heaven. But they all, every one of them, leave us with an ache, and a
smile, in our hearts. We
wear their name-tags on our keyrings and keep their photographs on our bookshelves, and we miss them terribly.
In the last eleven years I have held nine dogs as one of our
wonderful vets has administered the Big Blue Jab, and it sucks - I dread it. But what I hate more is the knowledge that thousands
of dogs are destroyed daily for reasons of economy, or over breeding,
or simply for the sake of misunderstanding what a dog really is when
the idea to have one as a pet first comes up – and that I can't take them
all in to live with us.
are many tough things to take into account when considering bringing a strange dog home. But the toughest thing of all, for me, is leaving the vets with
a dog-less lead and collar, for the blurry-eyed and agonisingly slow
walk back to an empty car. To go home and put away another stainless-steel bowl that will remain empty for the foreseeable future, having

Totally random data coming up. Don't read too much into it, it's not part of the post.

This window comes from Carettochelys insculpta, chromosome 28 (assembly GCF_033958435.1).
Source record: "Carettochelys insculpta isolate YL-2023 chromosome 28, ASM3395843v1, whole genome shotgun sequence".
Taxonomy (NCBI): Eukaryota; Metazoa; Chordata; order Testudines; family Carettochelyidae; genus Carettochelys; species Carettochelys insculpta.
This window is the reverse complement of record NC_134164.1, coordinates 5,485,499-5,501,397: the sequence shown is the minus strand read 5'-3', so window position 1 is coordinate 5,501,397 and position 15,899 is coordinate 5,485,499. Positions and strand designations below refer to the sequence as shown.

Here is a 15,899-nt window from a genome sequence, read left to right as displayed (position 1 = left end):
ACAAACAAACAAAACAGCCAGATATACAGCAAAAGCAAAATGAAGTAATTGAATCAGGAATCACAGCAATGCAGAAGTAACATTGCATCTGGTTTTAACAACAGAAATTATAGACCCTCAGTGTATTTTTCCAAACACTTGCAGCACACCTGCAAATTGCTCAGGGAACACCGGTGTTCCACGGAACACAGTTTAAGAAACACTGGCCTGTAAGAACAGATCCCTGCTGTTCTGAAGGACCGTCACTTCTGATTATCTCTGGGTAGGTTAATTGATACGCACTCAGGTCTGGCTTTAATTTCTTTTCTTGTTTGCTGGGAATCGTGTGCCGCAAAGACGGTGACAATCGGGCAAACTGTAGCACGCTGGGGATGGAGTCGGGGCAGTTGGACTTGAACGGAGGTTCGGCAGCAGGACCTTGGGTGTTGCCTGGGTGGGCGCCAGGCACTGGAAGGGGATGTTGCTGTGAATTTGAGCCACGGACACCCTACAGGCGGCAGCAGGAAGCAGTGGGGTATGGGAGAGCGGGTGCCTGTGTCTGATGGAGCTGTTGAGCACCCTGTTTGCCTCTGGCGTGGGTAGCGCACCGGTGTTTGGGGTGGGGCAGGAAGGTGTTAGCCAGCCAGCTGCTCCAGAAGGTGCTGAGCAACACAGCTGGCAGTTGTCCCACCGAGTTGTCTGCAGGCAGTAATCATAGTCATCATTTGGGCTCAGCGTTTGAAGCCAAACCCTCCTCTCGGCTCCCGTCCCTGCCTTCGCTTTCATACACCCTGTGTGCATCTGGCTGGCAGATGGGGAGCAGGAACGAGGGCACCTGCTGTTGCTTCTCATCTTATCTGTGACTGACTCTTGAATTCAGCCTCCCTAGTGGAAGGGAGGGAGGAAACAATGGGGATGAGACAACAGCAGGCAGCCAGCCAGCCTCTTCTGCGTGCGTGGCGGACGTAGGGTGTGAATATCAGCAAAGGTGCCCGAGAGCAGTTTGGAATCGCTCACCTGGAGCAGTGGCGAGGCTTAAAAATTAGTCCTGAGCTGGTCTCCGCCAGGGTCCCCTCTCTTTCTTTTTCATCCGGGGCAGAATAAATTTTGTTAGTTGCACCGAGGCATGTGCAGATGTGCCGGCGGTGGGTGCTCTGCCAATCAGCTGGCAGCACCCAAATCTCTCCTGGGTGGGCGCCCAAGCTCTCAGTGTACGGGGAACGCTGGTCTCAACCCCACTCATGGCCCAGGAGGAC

said goodbye to the best friend any one could ever have.
that, my friends, all adds up to a privileged way of life that I am
incredibly fortunate to have. I couldn't do it without my partner,
the remarkable Louise, or the support of Burghfield and Goring Vets
am so far beyond grateful for their support that I am a speck on the horizon.
When I began writing this piece we had said goodbye to
our dear, old, former ear-shredding,
growl-at-you-as-soon-as-look-at-you, head-shy and windscreen-cracking
Rotty, Taz, just the day before, and we have a mere four dogs left living with us at
the moment - two lurchers and two collie crosses. Each one has brought
countless wallet-emptying forehead-smacking moments with him or her,
and all have revealed more to me about who I really am, and can be,
than would have otherwise been the case.
I'm a lucky, lucky man.
Thank you for reading x